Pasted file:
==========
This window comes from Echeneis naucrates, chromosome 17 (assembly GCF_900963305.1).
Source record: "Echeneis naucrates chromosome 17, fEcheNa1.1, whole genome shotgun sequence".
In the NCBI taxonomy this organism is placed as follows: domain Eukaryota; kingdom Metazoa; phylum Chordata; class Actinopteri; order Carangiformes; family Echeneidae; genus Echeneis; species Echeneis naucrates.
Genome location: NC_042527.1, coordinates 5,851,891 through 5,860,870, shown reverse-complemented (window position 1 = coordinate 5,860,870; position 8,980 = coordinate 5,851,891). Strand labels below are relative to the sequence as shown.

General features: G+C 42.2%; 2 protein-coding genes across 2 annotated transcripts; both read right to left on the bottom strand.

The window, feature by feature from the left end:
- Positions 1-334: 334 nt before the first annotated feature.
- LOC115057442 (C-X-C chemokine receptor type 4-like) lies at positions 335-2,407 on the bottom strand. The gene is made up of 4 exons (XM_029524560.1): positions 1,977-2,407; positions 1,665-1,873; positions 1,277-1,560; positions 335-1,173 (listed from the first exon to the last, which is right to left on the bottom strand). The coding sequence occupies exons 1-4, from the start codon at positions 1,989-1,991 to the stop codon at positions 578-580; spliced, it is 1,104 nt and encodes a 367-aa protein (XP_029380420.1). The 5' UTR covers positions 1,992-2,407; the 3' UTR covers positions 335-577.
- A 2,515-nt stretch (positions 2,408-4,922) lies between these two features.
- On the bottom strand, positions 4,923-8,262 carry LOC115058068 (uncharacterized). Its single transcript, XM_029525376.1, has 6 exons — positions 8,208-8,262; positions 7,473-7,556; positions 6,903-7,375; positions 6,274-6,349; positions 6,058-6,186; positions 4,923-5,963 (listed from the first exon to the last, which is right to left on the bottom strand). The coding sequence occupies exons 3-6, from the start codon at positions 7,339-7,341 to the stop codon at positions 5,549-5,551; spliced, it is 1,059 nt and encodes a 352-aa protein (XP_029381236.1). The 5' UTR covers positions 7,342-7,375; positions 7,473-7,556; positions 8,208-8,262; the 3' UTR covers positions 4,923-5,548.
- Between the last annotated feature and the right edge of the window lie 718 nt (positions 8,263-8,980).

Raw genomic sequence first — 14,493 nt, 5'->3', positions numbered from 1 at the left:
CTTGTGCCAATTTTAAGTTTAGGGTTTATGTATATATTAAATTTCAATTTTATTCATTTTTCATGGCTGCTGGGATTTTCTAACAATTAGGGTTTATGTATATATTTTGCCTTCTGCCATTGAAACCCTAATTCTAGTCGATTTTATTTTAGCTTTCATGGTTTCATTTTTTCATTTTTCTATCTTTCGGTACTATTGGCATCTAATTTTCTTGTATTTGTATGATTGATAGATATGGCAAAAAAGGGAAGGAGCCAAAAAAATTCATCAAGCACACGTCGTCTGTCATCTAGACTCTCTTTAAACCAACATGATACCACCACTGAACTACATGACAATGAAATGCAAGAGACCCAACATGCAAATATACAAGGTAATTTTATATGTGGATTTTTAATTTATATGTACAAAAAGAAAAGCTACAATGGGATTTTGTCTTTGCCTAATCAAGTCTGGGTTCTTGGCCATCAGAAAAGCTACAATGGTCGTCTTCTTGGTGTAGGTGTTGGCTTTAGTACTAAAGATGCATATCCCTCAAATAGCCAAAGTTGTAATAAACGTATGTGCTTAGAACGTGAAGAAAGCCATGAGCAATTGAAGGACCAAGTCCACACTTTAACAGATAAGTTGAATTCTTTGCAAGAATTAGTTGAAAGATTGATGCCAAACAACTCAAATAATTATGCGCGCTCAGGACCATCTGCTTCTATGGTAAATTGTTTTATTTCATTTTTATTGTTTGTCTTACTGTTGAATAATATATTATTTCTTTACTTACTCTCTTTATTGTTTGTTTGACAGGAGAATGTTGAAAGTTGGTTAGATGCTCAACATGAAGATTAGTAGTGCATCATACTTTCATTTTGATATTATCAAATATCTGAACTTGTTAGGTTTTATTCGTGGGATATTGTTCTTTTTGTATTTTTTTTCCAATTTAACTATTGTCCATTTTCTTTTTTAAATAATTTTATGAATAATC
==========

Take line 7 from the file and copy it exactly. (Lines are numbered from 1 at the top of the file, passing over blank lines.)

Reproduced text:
- Positions 1-334: 334 nt before the first annotated feature.